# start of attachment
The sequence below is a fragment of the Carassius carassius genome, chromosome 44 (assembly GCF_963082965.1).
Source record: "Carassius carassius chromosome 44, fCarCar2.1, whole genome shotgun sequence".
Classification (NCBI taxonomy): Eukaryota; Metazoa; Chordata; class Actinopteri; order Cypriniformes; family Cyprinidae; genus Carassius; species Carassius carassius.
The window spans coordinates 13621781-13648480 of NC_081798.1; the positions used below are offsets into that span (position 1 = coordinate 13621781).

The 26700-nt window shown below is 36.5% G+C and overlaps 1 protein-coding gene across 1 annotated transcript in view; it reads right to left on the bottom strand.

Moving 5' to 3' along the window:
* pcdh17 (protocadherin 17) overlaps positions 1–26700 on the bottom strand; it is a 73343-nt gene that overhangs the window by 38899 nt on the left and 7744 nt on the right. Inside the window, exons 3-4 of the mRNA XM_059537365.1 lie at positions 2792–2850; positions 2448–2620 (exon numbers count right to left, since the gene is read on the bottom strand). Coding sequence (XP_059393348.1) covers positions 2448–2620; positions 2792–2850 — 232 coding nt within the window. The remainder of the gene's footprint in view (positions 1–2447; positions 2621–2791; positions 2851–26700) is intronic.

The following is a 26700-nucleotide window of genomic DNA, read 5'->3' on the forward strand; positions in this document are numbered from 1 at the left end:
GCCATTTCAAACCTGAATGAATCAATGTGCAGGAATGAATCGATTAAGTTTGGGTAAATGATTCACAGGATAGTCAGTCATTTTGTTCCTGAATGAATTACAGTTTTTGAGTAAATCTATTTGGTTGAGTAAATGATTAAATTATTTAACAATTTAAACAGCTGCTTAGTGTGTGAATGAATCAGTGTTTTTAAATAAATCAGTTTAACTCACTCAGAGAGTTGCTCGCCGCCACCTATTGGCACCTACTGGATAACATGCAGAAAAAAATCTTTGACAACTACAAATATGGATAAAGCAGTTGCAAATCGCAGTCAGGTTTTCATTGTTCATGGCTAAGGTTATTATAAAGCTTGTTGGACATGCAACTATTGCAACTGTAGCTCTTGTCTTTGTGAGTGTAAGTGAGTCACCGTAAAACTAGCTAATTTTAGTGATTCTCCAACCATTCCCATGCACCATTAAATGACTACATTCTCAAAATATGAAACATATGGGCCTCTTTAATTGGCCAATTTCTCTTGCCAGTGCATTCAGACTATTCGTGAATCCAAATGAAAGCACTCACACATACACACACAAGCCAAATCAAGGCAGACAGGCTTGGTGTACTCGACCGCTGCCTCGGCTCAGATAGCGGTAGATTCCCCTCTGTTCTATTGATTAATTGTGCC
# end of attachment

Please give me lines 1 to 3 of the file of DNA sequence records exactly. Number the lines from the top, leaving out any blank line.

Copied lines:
The sequence below is a fragment of the Carassius carassius genome, chromosome 44 (assembly GCF_963082965.1).
Source record: "Carassius carassius chromosome 44, fCarCar2.1, whole genome shotgun sequence".
Classification (NCBI taxonomy): Eukaryota; Metazoa; Chordata; class Actinopteri; order Cypriniformes; family Cyprinidae; genus Carassius; species Carassius carassius.